Agenda Newsletter - July 30, 2007

South African piano legend blesses New York
Abdullah Ibrahim

Untitled Document

The Jazz Standard; Solo, July 31–August 2, $25; Trio, August 3–5, $30; Tickets
We’ve only one misgiving about the six-day residency this pianist begins tomorrow: The onetime Duke Ellington collaborator’s history is so intricate, his influence so profound, that we wonder if fourteen shows can really do his legacy justice. We recommend the solo sets that start July 31 (the trio plays beginning August 3): Ibrahim’s piano work transcends jazz and even his instrument, deftly synthesizing a multitude of South African–township styles, Ellingtonian harmonies, and church music, replete with playful, Coleman-esque stabs of the avant-garde.

Mel Brooks previews a likely monster hit
Young Frankenstein
  We’re already giggling at the possibility of a song that mispronounces “Frankenstein” or a fright-wigged bride-to-be hitting endless high notes. But we also know that Mel Brooks and director-choreographer Susan Stroman have imaginations far exceeding our own. (The Producers had old ladies tap-dancing with walkers and pigeons giving the “Heil Hitler.”) With comic geniuses Megan Mullally (Will & Grace), Andrea Martin (SCTV), and Sutton Foster (The Drowsy Chaperone) onboard, we’re betting Young Frankenstein will be a scream. Previews begin October 11
Opens November 8
Tickets  »      

Discover what’s really up in Iraq
No End in Sight
  We’ve seen a few great documentaries about the war in Iraq (Iraq in Fragments, The War Tapes), but none has captured the ugly scope of the whole disaster more persuasively than this one. David Edelstein calls it “a meticulous, thoroughly engrossing lesson” and says it “proves there’s nothing more subversive than a somber, lucid recitation of facts.” There’s no better primer on a war that gets more complex—and dangerous—by the day. Magnolia Films
Director interview  » Review  » Tickets  »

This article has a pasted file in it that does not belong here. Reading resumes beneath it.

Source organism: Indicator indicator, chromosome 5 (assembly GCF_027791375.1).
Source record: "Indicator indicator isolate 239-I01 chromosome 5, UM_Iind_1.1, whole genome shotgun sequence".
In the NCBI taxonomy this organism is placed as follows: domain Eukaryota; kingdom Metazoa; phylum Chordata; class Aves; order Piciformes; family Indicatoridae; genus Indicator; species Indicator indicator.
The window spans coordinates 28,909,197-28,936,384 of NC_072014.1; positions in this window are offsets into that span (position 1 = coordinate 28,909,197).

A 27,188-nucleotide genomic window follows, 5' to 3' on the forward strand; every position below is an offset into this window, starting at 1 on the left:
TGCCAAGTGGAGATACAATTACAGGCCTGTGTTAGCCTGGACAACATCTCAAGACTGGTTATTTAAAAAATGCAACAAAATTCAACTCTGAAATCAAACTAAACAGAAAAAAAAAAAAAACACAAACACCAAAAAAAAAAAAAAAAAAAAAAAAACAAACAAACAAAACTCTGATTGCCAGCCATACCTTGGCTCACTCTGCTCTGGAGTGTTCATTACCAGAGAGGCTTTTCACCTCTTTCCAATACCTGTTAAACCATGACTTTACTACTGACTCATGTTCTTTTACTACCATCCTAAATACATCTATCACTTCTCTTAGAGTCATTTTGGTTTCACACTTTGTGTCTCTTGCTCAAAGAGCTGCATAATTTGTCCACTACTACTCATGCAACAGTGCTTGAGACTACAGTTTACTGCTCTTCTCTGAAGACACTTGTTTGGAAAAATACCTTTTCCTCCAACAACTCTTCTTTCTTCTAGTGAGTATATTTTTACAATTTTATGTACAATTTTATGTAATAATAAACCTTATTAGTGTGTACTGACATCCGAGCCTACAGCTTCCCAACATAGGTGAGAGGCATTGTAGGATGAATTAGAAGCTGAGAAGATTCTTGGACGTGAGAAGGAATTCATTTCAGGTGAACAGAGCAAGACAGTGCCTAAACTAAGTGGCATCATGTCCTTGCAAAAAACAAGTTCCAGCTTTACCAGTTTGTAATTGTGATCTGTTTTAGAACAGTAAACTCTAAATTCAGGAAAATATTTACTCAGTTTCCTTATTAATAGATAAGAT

Really geek out online   Bulk up your gray-matter reading about dark matter on this site, an extension of Seed magazine that blends pop culture, science, and philosophy. Take in video of a debate about the human fascination with symmetry, tour a chemist’s bookshelf and desk clutter, or download a cheat sheet on string theory. The sex-obsessed bi-weekly column “I Can’t Believe It’s Science” catalogues bizarre research findings—apparently women’s bodies get addicted to sperm. Seed

Artist’s eccentricities laid bare
The South Bank Show:
Francis Bacon, purveyor of artsy writing, video, and MP3s, recently posted a doozy in the form of this 1985 BBC documentary about painter Francis Bacon. The loquacious artist derides his own work and appears slightly sloshed throughout, though whatever’s lost in incomprehensibility is made up for in eccentric charm. Wait for the moment when Bacon abruptly stands up in a restaurant, grabs a bottle of wine, and pours himself and his nonplussed interviewer two generous glasses, adding, wearily, “Cheerio!” BBC via
Watch  »      

Parent site launches musical offensive
Greasy Kid Stuff   There’s a war brewing between Babble and “alternadad” Neal Pollack’s newer, funnier, more cynical parent site. Offsprung’s latest coup: a blog by Greasy Kids Stuff’s Belinda and Hova, the darlings of grupville. The couple pretty much invented the idea of cool kids’ sounds with their quirky WFMU radio show. Online, they’re sketching music’s mini-me landscape of the eighties and nineties with a promise to provide playlists for parents who like to share their iPods with their children. Read  »        

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July 30, 2007

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Agenda Newsletter - July 30, 2007